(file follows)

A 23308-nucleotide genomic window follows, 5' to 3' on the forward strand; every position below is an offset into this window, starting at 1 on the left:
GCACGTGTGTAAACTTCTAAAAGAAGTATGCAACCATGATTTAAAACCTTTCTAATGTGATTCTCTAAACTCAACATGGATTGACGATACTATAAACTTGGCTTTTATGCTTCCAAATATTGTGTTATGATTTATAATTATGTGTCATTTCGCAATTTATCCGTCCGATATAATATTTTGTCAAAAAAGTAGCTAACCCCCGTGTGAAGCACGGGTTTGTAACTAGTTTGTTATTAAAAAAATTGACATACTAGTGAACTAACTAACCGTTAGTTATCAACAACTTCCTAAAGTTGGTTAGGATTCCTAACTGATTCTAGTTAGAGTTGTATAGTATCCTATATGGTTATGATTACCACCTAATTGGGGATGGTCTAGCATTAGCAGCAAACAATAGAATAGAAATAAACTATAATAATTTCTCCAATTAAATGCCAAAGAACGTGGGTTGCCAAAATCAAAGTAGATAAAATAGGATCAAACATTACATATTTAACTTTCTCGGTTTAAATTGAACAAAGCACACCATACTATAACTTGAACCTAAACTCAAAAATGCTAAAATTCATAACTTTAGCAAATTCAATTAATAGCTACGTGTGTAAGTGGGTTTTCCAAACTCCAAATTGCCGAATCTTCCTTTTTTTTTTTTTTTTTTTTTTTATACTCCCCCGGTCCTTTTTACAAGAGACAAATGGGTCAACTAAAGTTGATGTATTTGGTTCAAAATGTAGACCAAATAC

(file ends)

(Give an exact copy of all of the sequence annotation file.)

A 23308-nucleotide genomic window follows, 5' to 3' on the forward strand; every position below is an offset into this window, starting at 1 on the left:
GCACGTGTGTAAACTTCTAAAAGAAGTATGCAACCATGATTTAAAACCTTTCTAATGTGATTCTCTAAACTCAACATGGATTGACGATACTATAAACTTGGCTTTTATGCTTCCAAATATTGTGTTATGATTTATAATTATGTGTCATTTCGCAATTTATCCGTCCGATATAATATTTTGTCAAAAAAGTAGCTAACCCCCGTGTGAAGCACGGGTTTGTAACTAGTTTGTTATTAAAAAAATTGACATACTAGTGAACTAACTAACCGTTAGTTATCAACAACTTCCTAAAGTTGGTTAGGATTCCTAACTGATTCTAGTTAGAGTTGTATAGTATCCTATATGGTTATGATTACCACCTAATTGGGGATGGTCTAGCATTAGCAGCAAACAATAGAATAGAAATAAACTATAATAATTTCTCCAATTAAATGCCAAAGAACGTGGGTTGCCAAAATCAAAGTAGATAAAATAGGATCAAACATTACATATTTAACTTTCTCGGTTTAAATTGAACAAAGCACACCATACTATAACTTGAACCTAAACTCAAAAATGCTAAAATTCATAACTTTAGCAAATTCAATTAATAGCTACGTGTGTAAGTGGGTTTTCCAAACTCCAAATTGCCGAATCTTCCTTTTTTTTTTTTTTTTTTTTTTTATACTCCCCCGGTCCTTTTTACAAGAGACAAATGGGTCAACTAAAGTTGATGTATTTGGTTCAAAATGTAGACCAAATAC